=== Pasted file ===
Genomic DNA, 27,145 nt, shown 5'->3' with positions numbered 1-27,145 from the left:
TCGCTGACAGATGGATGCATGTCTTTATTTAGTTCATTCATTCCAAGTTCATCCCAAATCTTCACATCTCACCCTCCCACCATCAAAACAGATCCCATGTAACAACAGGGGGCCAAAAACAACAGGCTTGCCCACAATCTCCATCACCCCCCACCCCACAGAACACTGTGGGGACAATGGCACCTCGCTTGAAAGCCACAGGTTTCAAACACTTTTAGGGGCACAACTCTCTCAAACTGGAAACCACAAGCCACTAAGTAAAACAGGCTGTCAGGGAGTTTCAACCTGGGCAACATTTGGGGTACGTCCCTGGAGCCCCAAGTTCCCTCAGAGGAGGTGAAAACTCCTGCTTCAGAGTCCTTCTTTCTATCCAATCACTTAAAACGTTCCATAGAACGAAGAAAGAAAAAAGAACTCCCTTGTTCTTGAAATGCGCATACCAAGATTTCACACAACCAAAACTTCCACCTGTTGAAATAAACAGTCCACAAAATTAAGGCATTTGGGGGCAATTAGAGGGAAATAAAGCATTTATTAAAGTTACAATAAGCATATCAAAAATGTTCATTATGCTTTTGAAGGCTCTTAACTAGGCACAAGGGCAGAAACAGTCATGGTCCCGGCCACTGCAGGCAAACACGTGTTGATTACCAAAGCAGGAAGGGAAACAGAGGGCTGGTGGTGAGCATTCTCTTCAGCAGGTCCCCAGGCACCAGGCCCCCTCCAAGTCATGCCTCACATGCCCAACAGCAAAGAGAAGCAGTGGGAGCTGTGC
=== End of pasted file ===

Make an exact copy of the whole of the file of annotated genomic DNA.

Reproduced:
Genomic DNA, 27,145 nt, shown 5'->3' with positions numbered 1-27,145 from the left:
TCGCTGACAGATGGATGCATGTCTTTATTTAGTTCATTCATTCCAAGTTCATCCCAAATCTTCACATCTCACCCTCCCACCATCAAAACAGATCCCATGTAACAACAGGGGGCCAAAAACAACAGGCTTGCCCACAATCTCCATCACCCCCCACCCCACAGAACACTGTGGGGACAATGGCACCTCGCTTGAAAGCCACAGGTTTCAAACACTTTTAGGGGCACAACTCTCTCAAACTGGAAACCACAAGCCACTAAGTAAAACAGGCTGTCAGGGAGTTTCAACCTGGGCAACATTTGGGGTACGTCCCTGGAGCCCCAAGTTCCCTCAGAGGAGGTGAAAACTCCTGCTTCAGAGTCCTTCTTTCTATCCAATCACTTAAAACGTTCCATAGAACGAAGAAAGAAAAAAGAACTCCCTTGTTCTTGAAATGCGCATACCAAGATTTCACACAACCAAAACTTCCACCTGTTGAAATAAACAGTCCACAAAATTAAGGCATTTGGGGGCAATTAGAGGGAAATAAAGCATTTATTAAAGTTACAATAAGCATATCAAAAATGTTCATTATGCTTTTGAAGGCTCTTAACTAGGCACAAGGGCAGAAACAGTCATGGTCCCGGCCACTGCAGGCAAACACGTGTTGATTACCAAAGCAGGAAGGGAAACAGAGGGCTGGTGGTGAGCATTCTCTTCAGCAGGTCCCCAGGCACCAGGCCCCCTCCAAGTCATGCCTCACATGCCCAACAGCAAAGAGAAGCAGTGGGAGCTGTGC